When I assign an essay, I empathetically imagine what it would be like to endure the assignment myself. Sleepless nights. Fretting over the syntax and grammatical structure of each sentence. What’s the right word here? High or low diction? How would the reader react to such choices?
Yeah. Right! That’s the optimal student, and one destined for the pangs of authorship.
Recently, I assigned a narrative essay; that is an essay in which there is a typical essay format: you know, an introductory paragraph, thesis statement, supporting paragraphs, and a conclusion that wraps the whole thing up nicely. Here’s mine, because, you know, I’m so damn empathetic.
I blame you for nothing, but forgive you for everything. I heard these words spoken by the singer, Mary J Blige. She was talking about her mother, whom she had had a difficult relationship with her entire life. That word echoed through my head for the better part of a month: forgiveness. What a humbling and mature phenomenon forgiveness is. Like Mary J, I too had had a difficult relationship with my mother. Like her, I too learned to not blame, but just forgive. My lesson, however, was not easily learned. Nor will it be easily forgotten.
In April 2013, every phone alert I received caused a slight panic in me. Any text message, any weather alert even caused me to sit up in attention for the slightest amount of time. Each time my mother’s number populated the screen of my cell phone, my heart paused and my blood pressure spiked. Since my mother had phoned me one night the previous year and told me, “They found a spot,” any news about Mom was dire. She was destined for death; this was inevitable. Small Cell Carcinoma is what they labeled it. Lung cancer.
This was what April, 2013 was like.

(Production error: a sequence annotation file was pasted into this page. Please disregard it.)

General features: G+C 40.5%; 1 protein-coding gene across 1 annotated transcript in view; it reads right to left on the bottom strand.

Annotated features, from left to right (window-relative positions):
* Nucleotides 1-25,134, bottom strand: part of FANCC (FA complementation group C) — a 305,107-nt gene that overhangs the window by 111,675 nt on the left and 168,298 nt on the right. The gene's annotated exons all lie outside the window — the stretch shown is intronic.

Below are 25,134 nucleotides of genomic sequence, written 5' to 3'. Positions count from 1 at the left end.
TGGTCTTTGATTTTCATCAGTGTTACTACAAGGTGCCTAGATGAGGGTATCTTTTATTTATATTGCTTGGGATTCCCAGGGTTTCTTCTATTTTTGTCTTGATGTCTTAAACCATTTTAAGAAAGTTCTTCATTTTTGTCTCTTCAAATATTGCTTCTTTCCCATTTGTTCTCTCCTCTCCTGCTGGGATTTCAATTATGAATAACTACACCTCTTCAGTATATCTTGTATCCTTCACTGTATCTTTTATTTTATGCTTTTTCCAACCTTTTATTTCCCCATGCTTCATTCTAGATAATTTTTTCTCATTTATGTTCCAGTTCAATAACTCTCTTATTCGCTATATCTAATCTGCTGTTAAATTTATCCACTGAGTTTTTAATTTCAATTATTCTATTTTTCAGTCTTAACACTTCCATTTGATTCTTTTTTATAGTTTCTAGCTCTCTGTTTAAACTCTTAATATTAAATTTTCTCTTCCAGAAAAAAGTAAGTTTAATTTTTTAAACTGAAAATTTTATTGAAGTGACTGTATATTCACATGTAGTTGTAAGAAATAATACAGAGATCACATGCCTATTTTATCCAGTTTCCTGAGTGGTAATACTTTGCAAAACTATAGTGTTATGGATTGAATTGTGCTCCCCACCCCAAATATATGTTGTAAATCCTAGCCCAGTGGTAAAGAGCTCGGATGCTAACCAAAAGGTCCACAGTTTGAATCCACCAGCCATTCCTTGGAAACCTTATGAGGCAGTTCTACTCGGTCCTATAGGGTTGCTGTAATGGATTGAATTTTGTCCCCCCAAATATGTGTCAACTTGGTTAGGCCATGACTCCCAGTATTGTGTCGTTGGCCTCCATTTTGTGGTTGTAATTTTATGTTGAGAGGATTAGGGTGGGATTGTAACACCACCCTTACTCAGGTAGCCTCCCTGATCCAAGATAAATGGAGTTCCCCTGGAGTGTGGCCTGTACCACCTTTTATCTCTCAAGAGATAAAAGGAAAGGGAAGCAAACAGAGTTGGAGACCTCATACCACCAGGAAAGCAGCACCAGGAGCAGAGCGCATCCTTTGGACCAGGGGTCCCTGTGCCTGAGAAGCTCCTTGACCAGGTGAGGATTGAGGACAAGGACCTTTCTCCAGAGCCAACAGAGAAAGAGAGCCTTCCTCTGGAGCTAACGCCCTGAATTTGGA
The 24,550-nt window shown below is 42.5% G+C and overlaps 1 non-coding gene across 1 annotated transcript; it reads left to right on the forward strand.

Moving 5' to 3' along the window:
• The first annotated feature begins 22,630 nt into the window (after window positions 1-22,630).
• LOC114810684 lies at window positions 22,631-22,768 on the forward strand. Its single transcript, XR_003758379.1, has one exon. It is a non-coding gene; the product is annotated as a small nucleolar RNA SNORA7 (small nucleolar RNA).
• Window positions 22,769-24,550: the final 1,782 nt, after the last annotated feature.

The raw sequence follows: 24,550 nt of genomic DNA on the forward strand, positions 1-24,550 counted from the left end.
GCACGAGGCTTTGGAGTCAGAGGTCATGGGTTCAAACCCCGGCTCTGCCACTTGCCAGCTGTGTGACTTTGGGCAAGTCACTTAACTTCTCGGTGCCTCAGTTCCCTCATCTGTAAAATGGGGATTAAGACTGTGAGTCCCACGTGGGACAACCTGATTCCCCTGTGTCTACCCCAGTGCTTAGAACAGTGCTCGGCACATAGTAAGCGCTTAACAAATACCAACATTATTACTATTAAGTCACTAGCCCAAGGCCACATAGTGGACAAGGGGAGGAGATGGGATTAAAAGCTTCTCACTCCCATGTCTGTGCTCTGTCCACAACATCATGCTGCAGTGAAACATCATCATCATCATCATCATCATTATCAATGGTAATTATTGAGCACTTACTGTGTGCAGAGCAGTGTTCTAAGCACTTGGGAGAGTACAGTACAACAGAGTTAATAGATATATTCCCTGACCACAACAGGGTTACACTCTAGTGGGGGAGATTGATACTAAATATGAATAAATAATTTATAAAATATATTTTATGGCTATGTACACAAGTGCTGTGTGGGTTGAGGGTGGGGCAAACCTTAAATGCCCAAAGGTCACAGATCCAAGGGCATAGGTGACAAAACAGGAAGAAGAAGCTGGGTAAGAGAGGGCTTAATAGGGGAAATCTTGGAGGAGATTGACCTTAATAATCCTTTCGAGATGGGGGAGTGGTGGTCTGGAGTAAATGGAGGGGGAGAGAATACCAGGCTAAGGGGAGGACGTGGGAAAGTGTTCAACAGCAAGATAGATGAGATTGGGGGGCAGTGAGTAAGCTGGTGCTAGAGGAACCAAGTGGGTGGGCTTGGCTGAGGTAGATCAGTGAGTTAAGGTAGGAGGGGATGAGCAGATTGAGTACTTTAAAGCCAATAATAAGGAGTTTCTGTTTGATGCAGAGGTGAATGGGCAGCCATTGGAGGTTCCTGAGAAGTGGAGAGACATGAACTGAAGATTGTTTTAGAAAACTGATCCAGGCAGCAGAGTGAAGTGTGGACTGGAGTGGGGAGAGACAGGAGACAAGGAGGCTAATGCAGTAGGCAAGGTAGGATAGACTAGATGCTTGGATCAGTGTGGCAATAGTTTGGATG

Then on the 23rd I received a text from my sister. I was teaching class and excused myself to read it because the need for privacy was felt, preternaturally. I was correct. “Call me,” was all it said. I knew what that meant. “You should probably come say goodbye now,” was what my sister told me on the phone in the only way she knew how to: quickly, curtly, so she herself didn’t break down. Her tears were somehow handled, but briefly. She couldn’t even manage the word “mom” because of her fragility in the situation.
I approached my boss immediately upon hearing this news. My boss told me to leave at lunch. “Come back in a month. Your job will be here for you, but right now you need to focus on what’s important.” I had just been fired temporarily, mercifully.
When I arrived at my sister’s house that day after making the 75-mile drive to Central California from the Bay Area, Mom was agitated and somewhat incoherent. I got to see her before the ambulance that my sister had called arrived. I’d never witnessed such fear in my mom. Not really. When I came home an hour late as a kid once, she looked similar to this, but not really. This was an even deeper feeling, if such a thing can be outwardly observed. This was true fear. Her eyes gave everything away. They were dilated and wet, like a trapped animal’s. I held her hand while she lay on the gurney and gripped it until the ambulance door closed. I trailed the ambulance to the hospital in my car, silent and fearful, reminiscent.
At sixteen, I had tried to have a conversation with her about her smoking and drinking and all her unhealthy habits that would ultimately lead to her leaving my sister’s house in the back of an ambulance. I wanted to talk about why she did the things she did, knowing that they would kill her. She didn’t want to talk. “Not now, okay?” or “Chris, can we do this later,” was how she got out of discussing with her youngest that one thing he wanted to discuss more than any other. I tried again, often with the same degree of success; none. Mom refused to tell me anything about her drinking, smoking, sadness, depression, and ultimately her descent into the black hole of alcoholism.